Most of them.
A Drop of Water on the Tongue
Out of the night that covers me,
Black as the Pit from pole to pole,
I thank whatever gods may be
For my unconquerable soul.
In 1880, a man named Moses Lard arrived in the Deadlands. A blunt, hard-headed preacher for the more conservative faction within Restorationism, Lard possessed a considerable Tithe; though hardly loved by all, certainly no one had forgotten him. Lard had had a reputation for his highly legalistic world-view; despite that view, or perhaps because of it, in his last years he had begun to speculate on what happened to the dead who, through some failure of ritual practice or one minor bad habit too many, were among the barely damned. Would a just and merciful God really send them to hell for eternity? In his last days, Lard had concluded that such borderline cases might possibly suffer only for a time and then be annihilated. (For all his concern, Lard was too hidebound by his beliefs to consider any better fate possible.)
Perhaps Lard had subconsciously expected his fate, or perhaps he was simply too stubborn to pass on. Though disconcerted following his Reaping, he recovered quickly enough to escape the Artificers' forges. His new existence was grim, but not all hope was lost. For the first time, a Restorationist listened to rumors of Transcendance and found them believable--but in his own fashion. To Lard, Transcendance was not an escape to heaven, or a reincarnation in the Skinlands--it was an escape to nothingness, which Lard came to call the "Blessed" or "Blissful Slumber". Oblivion, by contrast, was "merely" a banishment to the Lowest Hell, where the rebellious angels (in his interpretation, the Malfeans) suffered much greater torments than anything found in Stygia. Did not, after all, those who fell to it often reappear as malevolent Spectres? Hardly a vanishing from existence!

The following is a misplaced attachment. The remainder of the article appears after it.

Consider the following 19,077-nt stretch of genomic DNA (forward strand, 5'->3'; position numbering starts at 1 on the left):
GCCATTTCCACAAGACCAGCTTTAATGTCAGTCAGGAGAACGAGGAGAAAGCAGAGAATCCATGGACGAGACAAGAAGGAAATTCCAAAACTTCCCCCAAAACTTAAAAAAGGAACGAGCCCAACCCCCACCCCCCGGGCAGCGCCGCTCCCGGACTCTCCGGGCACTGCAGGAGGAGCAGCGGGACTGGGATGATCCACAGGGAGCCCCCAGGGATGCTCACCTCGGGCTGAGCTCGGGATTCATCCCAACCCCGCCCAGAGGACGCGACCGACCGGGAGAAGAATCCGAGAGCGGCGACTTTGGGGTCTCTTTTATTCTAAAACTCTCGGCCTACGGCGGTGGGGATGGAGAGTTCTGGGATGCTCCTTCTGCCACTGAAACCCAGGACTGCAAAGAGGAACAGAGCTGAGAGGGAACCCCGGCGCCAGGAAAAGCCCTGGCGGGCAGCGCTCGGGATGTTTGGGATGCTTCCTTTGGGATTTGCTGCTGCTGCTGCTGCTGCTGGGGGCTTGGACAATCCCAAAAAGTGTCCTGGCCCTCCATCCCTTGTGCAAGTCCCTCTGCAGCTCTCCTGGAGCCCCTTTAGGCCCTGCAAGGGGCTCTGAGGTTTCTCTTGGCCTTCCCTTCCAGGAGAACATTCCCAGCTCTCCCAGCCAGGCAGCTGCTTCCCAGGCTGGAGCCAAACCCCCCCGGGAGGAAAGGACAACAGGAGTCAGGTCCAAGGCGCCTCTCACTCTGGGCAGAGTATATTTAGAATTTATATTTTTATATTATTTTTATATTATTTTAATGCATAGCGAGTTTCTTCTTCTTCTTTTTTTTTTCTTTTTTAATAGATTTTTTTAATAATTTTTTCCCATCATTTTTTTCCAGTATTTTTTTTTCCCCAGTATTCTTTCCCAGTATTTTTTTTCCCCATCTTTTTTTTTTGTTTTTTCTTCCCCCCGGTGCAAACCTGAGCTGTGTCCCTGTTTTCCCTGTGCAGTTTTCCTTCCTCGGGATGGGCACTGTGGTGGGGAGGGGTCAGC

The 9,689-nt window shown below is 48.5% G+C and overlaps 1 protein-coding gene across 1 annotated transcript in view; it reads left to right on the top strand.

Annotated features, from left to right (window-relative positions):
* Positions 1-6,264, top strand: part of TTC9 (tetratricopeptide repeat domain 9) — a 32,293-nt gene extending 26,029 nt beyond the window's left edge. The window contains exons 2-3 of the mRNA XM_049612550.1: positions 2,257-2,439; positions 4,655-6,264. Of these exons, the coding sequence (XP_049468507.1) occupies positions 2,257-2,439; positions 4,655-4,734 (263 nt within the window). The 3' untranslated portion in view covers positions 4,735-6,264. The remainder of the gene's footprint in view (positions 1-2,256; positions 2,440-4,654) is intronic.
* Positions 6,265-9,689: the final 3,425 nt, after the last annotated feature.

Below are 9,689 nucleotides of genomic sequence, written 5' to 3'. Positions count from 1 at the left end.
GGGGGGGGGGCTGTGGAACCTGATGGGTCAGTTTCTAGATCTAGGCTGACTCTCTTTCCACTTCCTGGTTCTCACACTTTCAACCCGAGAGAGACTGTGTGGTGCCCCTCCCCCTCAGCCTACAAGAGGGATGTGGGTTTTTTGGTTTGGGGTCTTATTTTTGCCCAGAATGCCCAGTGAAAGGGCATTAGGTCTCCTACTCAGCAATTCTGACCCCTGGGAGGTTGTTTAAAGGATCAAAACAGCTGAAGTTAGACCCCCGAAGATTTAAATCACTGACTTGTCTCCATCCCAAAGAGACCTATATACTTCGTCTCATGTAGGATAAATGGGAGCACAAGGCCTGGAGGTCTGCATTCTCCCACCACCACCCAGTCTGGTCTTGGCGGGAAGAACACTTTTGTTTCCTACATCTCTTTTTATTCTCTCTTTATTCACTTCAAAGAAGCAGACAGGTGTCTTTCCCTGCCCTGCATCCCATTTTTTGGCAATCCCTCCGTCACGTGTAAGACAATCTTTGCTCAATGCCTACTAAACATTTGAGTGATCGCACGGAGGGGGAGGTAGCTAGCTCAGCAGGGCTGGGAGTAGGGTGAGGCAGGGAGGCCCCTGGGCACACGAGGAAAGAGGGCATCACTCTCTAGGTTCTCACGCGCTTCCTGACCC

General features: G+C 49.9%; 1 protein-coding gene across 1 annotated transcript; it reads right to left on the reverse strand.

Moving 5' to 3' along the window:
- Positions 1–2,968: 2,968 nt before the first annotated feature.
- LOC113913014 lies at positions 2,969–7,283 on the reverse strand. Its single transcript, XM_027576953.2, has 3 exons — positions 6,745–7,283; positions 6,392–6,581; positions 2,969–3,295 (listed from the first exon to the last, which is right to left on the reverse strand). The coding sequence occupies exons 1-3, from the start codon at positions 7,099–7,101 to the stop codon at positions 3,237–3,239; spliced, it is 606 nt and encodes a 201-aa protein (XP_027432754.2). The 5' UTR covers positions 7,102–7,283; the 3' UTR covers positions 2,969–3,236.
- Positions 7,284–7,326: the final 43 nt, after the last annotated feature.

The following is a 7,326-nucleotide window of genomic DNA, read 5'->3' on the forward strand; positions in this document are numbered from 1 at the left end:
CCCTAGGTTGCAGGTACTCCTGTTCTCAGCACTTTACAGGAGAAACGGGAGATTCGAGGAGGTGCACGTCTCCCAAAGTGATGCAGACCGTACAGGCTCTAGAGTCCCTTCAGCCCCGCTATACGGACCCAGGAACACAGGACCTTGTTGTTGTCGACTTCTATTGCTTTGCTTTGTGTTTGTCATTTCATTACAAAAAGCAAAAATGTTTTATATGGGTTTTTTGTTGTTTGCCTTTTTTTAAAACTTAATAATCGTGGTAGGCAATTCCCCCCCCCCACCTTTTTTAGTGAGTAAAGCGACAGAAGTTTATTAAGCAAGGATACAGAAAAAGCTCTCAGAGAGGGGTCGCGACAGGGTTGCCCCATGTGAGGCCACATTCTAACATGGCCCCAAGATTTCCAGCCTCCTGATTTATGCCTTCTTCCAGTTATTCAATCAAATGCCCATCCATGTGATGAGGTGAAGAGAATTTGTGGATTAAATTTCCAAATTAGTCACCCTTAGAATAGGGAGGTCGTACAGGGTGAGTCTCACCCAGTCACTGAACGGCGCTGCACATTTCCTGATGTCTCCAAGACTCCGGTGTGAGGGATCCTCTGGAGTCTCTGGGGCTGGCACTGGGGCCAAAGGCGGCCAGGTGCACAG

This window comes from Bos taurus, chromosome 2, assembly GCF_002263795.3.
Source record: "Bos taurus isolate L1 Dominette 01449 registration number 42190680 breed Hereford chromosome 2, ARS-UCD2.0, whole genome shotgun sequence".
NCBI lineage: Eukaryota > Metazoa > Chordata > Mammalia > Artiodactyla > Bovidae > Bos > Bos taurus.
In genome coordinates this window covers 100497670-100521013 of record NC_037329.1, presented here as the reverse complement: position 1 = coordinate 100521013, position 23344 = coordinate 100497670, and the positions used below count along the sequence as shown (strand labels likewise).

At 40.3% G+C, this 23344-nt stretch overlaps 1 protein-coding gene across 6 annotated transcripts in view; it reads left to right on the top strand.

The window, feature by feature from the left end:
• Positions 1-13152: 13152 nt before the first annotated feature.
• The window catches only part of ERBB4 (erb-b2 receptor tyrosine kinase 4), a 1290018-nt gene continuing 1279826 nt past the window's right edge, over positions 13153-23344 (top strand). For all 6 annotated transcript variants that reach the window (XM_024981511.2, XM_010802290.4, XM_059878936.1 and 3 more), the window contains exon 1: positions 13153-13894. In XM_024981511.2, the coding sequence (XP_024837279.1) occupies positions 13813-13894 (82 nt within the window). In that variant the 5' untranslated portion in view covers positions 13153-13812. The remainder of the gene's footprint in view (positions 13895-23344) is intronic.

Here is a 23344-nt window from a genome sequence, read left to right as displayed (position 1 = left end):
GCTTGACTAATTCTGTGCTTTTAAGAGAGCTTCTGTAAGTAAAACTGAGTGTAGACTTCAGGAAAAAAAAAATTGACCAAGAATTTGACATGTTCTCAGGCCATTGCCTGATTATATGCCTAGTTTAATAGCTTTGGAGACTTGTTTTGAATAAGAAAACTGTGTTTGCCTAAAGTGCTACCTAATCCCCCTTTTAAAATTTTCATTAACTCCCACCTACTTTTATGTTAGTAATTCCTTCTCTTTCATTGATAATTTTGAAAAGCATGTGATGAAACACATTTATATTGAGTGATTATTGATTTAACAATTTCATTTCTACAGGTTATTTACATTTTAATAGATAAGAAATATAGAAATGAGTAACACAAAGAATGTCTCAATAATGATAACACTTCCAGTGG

Restorationist souls continued to appear in the Shadowlands, of course, as did some other "lost souls" who were convinced that their fate was some form of damnation, and there were also that handful of previously-arrived Restorationists who had managed to survive on what fragments of hope they could find. Ever so cautiously, Lard sought them out. Heaven was lost to them, true, but there might yet be some fate better than the wretched torment they were suffering. If they severed their ties to the Quick--if they focused their energies on what good they could do for the tortured souls in Tartarus--if they struck at the demons who possessed human forms and otherwise meddled in affairs that were no longer their own--then it might yet be that God would take pity on them and grant them release. Thus, from one man who would not give up even in hell itself was born the Church of the Blessed Slumber.
Bearer of the Sword
Submit yourselves for the Lord's sake to every human institution, whether to a king as the one in authority,
or to governors as sent by him for the punishment of evildoers and the praise of those who do right.
For such is the will of God that by doing right you may silence the ignorance of foolish men.
--The First Epistle of Peter 2:13-15